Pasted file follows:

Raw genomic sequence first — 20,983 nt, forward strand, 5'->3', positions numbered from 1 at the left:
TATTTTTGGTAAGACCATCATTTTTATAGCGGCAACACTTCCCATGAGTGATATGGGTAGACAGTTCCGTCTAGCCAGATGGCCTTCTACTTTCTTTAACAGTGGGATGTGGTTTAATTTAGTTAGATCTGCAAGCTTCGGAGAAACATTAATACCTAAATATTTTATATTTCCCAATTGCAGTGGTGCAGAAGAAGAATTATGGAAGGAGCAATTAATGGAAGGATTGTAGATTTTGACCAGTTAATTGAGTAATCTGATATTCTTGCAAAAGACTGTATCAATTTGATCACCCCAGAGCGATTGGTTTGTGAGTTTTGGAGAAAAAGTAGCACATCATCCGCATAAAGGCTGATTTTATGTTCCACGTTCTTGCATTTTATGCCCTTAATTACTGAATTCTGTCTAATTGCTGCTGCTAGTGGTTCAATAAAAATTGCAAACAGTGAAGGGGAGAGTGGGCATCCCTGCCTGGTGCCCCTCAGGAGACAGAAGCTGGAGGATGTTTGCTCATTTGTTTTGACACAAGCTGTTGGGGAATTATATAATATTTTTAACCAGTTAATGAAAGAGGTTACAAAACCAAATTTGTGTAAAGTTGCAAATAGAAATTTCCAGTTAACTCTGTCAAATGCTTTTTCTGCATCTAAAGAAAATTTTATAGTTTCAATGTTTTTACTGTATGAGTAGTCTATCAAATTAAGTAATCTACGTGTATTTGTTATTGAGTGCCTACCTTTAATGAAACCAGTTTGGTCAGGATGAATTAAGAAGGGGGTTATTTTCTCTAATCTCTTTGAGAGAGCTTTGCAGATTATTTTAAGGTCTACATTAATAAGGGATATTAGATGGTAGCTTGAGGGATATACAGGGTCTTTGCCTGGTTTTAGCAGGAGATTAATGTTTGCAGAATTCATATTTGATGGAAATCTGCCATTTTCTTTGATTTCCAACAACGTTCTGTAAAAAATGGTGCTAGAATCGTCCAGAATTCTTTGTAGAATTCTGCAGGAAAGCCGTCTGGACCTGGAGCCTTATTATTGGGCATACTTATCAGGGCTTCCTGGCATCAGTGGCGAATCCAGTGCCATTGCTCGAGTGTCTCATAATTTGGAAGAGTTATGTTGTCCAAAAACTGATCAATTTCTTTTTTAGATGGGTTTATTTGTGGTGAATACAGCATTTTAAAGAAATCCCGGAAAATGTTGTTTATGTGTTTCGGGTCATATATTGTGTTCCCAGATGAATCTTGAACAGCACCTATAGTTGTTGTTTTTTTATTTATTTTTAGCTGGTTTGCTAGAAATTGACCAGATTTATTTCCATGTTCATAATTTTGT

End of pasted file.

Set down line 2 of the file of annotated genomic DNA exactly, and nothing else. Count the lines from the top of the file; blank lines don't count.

TATTTTTGGTAAGACCATCATTTTTATAGCGGCAACACTTCCCATGAGTGATATGGGTAGACAGTTCCGTCTAGCCAGATGGCCTTCTACTTTCTTTAACAGTGGGATGTGGTTTAATTTAGTTAGATCTGCAAGCTTCGGAGAAACATTAATACCTAAATATTTTATATTTCCCAATTGCAGTGGTGCAGAAGAAGAATTATGGAAGGAGCAATTAATGGAAGGATTGTAGATTTTGACCAGTTAATTGAGTAATCTGATATTCTTGCAAAAGACTGTATCAATTTGATCACCCCAGAGCGATTGGTTTGTGAGTTTTGGAGAAAAAGTAGCACATCATCCGCATAAAGGCTGATTTTATGTTCCACGTTCTTGCATTTTATGCCCTTAATTACTGAATTCTGTCTAATTGCTGCTGCTAGTGGTTCAATAAAAATTGCAAACAGTGAAGGGGAGAGTGGGCATCCCTGCCTGGTGCCCCTCAGGAGACAGAAGCTGGAGGATGTTTGCTCATTTGTTTTGACACAAGCTGTTGGGGAATTATATAATATTTTTAACCAGTTAATGAAAGAGGTTACAAAACCAAATTTGTGTAAAGTTGCAAATAGAAATTTCCAGTTAACTCTGTCAAATGCTTTTTCTGCATCTAAAGAAAATTTTATAGTTTCAATGTTTTTACTGTATGAGTAGTCTATCAAATTAAGTAATCTACGTGTATTTGTTATTGAGTGCCTACCTTTAATGAAACCAGTTTGGTCAGGATGAATTAAGAAGGGGGTTATTTTCTCTAATCTCTTTGAGAGAGCTTTGCAGATTATTTTAAGGTCTACATTAATAAGGGATATTAGATGGTAGCTTGAGGGATATACAGGGTCTTTGCCTGGTTTTAGCAGGAGATTAATGTTTGCAGAATTCATATTTGATGGAAATCTGCCATTTTCTTTGATTTCCAACAACGTTCTGTAAAAAATGGTGCTAGAATCGTCCAGAATTCTTTGTAGAATTCTGCAGGAAAGCCGTCTGGACCTGGAGCCTTATTATTGGGCATACTTATCAGGGCTTCCTGGCATCAGTGGCGAATCCAGTGCCATTGCTCGAGTGTCTCATAATTTGGAAGAGTTATGTTGTCCAAAAACTGATCAATTTCTTTTTTAGATGGGTTTATTTGTGGTGAATACAGCATTTTAAAGAAATCCCGGAAAATGTTGTTTATGTGTTTCGGGTCATATATTGTGTTCCCAGATGAATCTTGAACAGCACCTATAGTTGTTGTTTTTTTATTTATTTTTAGCTGGTTTGCTAGAAATTGACCAGATTTATTTCCATGTTCATAATTTTGT